An end of an era came to the East Chop Tennis Club at the annual August meeting on August 9. After 16 years as club manager, Ned Fennessy is retiring at the end of this season. A retirement party followed the annual meeting.
Tennis has played a central role in Ned’s life from an early age. In an interview with him last week, I learned he came from an impressive tennis family. His father played in the national doubles championship at Longwood Cricket Club in the 1920s. That same father put a racquet in Ned’s hand when he was seven years old.
Ned came to us with a wealth of experience. He created a tennis club in Holliston, Mass., in 1972. In 1991 he became the boys’ tennis coach at the Martha’s Vineyard Regional High School. During his 23 years as coach, he had 290 wins in addition to several state championships. The administration of the school acknowledged his remarkable tenure as coach by naming the tennis courts for him.
President Ken Blacklow spoke for many at the annual meeting when he thanked Ned for his long, steady hand at the job. The courts were well maintained, the equipment updated and mechanized, the kids’ program energized and the staff was always well trained. Ned provided us with excellent day-to-day management and an unparalleled knowledge of clay courts. He will be a tough act to follow.
The board honored Ned with a plaque and an emeritus membership in the club. At the dinner following the annual meeting, former club presidents during Ned’s 16-year tenure serenaded him to an adapted version of the old Ringo Starr song, You’re Sixteen, You’re Beautiful, and You’re Mine. The lyrics were recreated to honor Ned by Elizabeth Hight. The song added a fun, festive tone to the party. We will miss him!
On Sunday, the day after the annual meeting, I did something a little different for me. Following long encouragement from Polly Patterson, I attended church services at Union Chapel. It was an amazing experience.
The service was conducted by the Reverend Dr. Otis Moss 3rd, the senior pastor of Trinity United Church of Christ in Chicago. Rev. Otis’s sermon was funny, informative and inspirational. It was perhaps the best sermon I have ever heard.
I was also inspired by the number of East Choppers who volunteer and support Union Chapel. Richard Taylor is vice president of the board of trustees and Polly Patterson is board secretary. Additional trustee members include Kim Patterson, Skip Hunziker, Joann Kidd, Jeanna Shepard, Debbie Lewis and Andy Skeen. Each of these trustees chairs a committee involved in running the chapel. Chuck Sanders was a longtime trustee until his recent death last month.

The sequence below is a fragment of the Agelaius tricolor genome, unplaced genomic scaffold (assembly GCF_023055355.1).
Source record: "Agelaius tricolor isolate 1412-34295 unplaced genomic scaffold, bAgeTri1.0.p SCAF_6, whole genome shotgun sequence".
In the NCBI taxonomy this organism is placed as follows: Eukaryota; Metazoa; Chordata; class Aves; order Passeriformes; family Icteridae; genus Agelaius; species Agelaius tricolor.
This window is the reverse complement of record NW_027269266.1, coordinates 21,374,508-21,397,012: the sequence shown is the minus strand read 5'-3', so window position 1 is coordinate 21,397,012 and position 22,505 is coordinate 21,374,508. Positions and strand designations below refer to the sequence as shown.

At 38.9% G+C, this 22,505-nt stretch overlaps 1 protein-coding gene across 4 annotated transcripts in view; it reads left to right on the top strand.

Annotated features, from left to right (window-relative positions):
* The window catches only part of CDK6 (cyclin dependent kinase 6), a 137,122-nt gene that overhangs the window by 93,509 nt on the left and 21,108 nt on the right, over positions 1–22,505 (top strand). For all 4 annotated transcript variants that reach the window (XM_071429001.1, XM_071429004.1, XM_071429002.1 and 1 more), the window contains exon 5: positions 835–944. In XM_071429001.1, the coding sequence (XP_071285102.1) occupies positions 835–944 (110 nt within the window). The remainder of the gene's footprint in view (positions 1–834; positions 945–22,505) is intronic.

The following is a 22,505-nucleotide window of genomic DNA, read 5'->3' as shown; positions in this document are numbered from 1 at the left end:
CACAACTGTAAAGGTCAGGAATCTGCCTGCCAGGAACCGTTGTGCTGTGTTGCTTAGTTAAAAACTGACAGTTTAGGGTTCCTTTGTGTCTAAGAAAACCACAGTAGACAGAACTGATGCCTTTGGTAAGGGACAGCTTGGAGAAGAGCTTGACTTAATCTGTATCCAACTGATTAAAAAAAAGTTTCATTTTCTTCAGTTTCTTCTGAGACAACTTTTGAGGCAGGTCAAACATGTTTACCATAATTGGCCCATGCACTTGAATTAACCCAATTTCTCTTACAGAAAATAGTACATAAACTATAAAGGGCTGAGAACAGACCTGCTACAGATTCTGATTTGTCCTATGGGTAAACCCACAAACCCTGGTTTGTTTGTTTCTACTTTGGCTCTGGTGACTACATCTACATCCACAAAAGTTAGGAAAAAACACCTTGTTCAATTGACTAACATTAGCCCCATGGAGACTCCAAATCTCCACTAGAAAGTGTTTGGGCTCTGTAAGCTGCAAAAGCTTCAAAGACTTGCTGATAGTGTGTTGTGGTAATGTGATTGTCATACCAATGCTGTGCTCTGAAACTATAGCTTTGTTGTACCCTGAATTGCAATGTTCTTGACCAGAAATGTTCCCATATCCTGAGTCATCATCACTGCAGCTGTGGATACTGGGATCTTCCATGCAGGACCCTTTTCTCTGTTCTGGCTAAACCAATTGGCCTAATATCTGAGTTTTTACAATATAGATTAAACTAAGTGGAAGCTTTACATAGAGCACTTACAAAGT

Union Chapel is an impressive place. If you are free next Sunday, Bishop Robert Wright, the Episcopal bishop of Atlanta, Ga., is speaking. You won’t want to miss him.
Finally, some very sad news. Leigh Ivison, East Chop’s Profile in Courage, lost her four-year battle with pancreatic cancer on August 10. She died in the loving embrace of husband Skip and their two sons Will and Andy. We will never forget Leigh’s optimism, her incredible grit, her grace under fire, and her electric smile that jumped out from her face and communicated all was right with the world.
I, for one, will also never forget the depth of Skip’s compassion during this long ordeal. Two summers ago I stopped by the tennis club, and Leigh was playing tennis on court 5. Skip was there, watching. When I asked him what he was doing, he said he had come to make sure Leigh was alright. “It’s been a while since she has done anything like this, Rick. I just thought I’d better be here.”
Sometimes the little things we do speak volumes for who we are. Skip is a class act, and his wife inspired every one of us. Our hearts go out to this wonderful family. Leigh, you will always be with us!
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